MELBA — I recently had a life-changing, one-day experience where I learned some important things about myself that I probably already knew, but I guess wasn’t ready to say out loud.
I learned that when adults outside your immediate family really take the time to listen to what you’re saying, they can provide the kind of support and encouragement that can be hard to get from peers.
The event was called Dream Big, and it was organized by Teach for America-Idaho (TFA). I’m an eighth grader at Melba Junior/Senior High School, and my new earth science teacher, Ms. Hanna Jackson, is a first-year TFA Corps Member. She told me about Dream Big and encouraged me to go.
It was held on a Saturday at the Treasure Valley YMCA Camp at Horsethief Reservoir. The idea was to get us away from home for a full day, to spend time with teachers outside of school, and to explore together our dreams for the future.
I have a lot of aspirations for myself, but I don’t always feel comfortable talking about them. Ever since I was in fourth grade, one of my goals has been to attend Harvard University and become a lawyer. To be honest, I’m not sure I ever knew why I wanted to be a lawyer, other than you can make a good living that way and I like to help people.
When I first got to Dream Big and was asked about my dreams for the future, I said what I always say: I want to go to Harvard and I want to be a lawyer. People asked what kind of lawyer, and I didn’t really know. It was always the same.
Follow Idaho EdNews on Facebook for the latest news »
But then one of the event leaders suggested that instead of saying what we wanted to do, to examine what our passions are. I didn’t even have to think. I just blurted out, “I really love to write.”
I was sitting with a couple of other students and three TFA teachers — Ms. Jackson and Mr. Bryson Vasey and Mr. Drew Strickert, who teach at Payette High School. They immediately took it deeper and started asking me what it was I loved about writing, and what I liked to write about.
It was amazing how much interest they showed in me. Normally if I say to someone that I like to write the response I get is, “Oh well, that’s cool I guess,” or “You’ll never make it in that field.”
But the teachers at Dream Big encouraged me to pursue my passion. As soon as I said out loud how much I love to write, and that maybe being an author is something I’d like to pursue, it was like a huge weight was lifted off my chest.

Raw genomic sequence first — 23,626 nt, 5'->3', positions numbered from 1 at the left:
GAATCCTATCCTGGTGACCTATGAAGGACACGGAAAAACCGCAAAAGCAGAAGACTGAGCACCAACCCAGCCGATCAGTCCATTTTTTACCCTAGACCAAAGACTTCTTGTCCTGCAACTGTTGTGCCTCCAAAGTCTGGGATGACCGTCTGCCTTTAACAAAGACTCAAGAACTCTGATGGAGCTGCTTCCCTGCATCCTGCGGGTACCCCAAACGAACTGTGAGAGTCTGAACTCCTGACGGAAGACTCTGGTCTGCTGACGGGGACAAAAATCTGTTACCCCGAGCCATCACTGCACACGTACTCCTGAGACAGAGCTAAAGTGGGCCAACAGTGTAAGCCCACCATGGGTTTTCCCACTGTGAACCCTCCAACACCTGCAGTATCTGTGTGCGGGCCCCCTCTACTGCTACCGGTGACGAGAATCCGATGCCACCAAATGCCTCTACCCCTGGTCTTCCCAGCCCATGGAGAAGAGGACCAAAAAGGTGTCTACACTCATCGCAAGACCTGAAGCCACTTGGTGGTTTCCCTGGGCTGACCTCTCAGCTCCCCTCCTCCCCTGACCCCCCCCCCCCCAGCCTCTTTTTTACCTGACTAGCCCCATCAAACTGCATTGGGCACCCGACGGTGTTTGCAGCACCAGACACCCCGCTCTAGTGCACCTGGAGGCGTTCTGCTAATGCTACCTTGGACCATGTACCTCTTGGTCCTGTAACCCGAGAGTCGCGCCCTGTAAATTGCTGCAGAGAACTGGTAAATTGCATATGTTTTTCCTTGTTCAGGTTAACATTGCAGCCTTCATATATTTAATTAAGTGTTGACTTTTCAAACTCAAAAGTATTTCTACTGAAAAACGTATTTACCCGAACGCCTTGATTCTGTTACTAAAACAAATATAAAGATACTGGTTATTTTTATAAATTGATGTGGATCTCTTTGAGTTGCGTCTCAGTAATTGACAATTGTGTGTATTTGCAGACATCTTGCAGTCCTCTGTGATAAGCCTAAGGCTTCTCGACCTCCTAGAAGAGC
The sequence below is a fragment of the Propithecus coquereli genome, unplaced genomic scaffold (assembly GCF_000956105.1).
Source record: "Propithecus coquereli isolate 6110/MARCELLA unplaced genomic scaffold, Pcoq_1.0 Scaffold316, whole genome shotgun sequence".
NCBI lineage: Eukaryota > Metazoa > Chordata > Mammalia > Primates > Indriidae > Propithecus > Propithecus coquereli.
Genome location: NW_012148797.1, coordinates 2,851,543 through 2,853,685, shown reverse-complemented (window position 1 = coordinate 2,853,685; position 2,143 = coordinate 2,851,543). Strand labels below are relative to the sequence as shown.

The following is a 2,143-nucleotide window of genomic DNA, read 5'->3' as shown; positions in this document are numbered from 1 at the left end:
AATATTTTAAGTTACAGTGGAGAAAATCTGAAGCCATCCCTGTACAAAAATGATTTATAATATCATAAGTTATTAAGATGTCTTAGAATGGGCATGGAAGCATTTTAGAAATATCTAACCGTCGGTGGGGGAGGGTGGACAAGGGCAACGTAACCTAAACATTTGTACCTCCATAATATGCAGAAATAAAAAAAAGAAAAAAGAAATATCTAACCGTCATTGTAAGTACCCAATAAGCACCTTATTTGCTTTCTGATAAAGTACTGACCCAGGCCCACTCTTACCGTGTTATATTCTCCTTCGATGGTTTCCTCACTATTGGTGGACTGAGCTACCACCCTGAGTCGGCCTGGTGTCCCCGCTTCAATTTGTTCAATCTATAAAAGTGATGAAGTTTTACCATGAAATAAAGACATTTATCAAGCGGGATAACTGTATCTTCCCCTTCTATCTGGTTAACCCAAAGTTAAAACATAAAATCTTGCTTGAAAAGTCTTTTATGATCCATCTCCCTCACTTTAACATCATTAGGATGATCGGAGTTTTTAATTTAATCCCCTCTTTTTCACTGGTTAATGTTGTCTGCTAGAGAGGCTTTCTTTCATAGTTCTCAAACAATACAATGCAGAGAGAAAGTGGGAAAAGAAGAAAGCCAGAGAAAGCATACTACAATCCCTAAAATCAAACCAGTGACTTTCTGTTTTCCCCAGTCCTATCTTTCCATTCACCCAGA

And instead of trying to steer my thinking to something that might seem more practical, the teachers and even some of the other kids encouraged me to pursue my passion for writing.
During that day, as I thought more about writing, I started to realize that it has been my passion for a while. At Melba Elementary School we had a monthly program called Melba Writes. Every month we were given a prompt and had to write a paper based on it. Thinking back, it was probably the most enjoyable part of elementary school for me.
When Dream Big ended and I went home, I started writing every day. I was already taking an online creative writing class, and now I felt inspired to adopt my own style and to choose topics I want to write about, instead of what I thought might be expected of me.
I used to mostly write from a generic perspective, an average girl like me. But the other day I wrote about a male poet, and about a girl on her tree swing. I pick what might seem like oddball topics and when I write these pieces I finally feel comfortable with myself.
I also play piano a little bit, violin and drums, and since coming back from Dream Big, I find that I’m more passionate about music as well. I think it’s because the experience opened my eyes to what is important to me, not just academically, but emotionally and mentally. I don’t worry if other kids think I’m a “dorky” for playing in the school band.
I still want to go to Harvard, but now I want to spend a semester at Oxford studying English or literature. I feel excited about my future. Being an author might seem like a long shot, but after Dream Big, and the experience of people actually caring about what I want to do, I believe it’s something I can achieve if I try hard enough.
Written by Lindi Dice, a Melba student who attended the Dream Big event at Y Camp at Horsethief Reservoir last month.